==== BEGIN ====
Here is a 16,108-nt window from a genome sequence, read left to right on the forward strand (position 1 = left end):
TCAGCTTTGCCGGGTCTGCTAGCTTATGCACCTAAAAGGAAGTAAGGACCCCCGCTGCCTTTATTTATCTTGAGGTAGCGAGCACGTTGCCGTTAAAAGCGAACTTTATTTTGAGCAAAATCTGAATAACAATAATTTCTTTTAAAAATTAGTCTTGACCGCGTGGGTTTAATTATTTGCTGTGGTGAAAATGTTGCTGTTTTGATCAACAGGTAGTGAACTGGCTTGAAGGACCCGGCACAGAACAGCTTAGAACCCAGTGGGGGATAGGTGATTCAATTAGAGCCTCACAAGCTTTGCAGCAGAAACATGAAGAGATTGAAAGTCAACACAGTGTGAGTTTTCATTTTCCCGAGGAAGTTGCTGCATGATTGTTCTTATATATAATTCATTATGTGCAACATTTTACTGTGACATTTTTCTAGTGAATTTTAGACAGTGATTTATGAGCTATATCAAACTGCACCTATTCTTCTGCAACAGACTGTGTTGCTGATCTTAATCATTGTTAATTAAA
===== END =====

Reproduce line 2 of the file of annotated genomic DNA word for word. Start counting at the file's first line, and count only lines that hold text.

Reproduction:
TCAGCTTTGCCGGGTCTGCTAGCTTATGCACCTAAAAGGAAGTAAGGACCCCCGCTGCCTTTATTTATCTTGAGGTAGCGAGCACGTTGCCGTTAAAAGCGAACTTTATTTTGAGCAAAATCTGAATAACAATAATTTCTTTTAAAAATTAGTCTTGACCGCGTGGGTTTAATTATTTGCTGTGGTGAAAATGTTGCTGTTTTGATCAACAGGTAGTGAACTGGCTTGAAGGACCCGGCACAGAACAGCTTAGAACCCAGTGGGGGATAGGTGATTCAATTAGAGCCTCACAAGCTTTGCAGCAGAAACATGAAGAGATTGAAAGTCAACACAGTGTGAGTTTTCATTTTCCCGAGGAAGTTGCTGCATGATTGTTCTTATATATAATTCATTATGTGCAACATTTTACTGTGACATTTTTCTAGTGAATTTTAGACAGTGATTTATGAGCTATATCAAACTGCACCTATTCTTCTGCAACAGACTGTGTTGCTGATCTTAATCATTGTTAATTAAA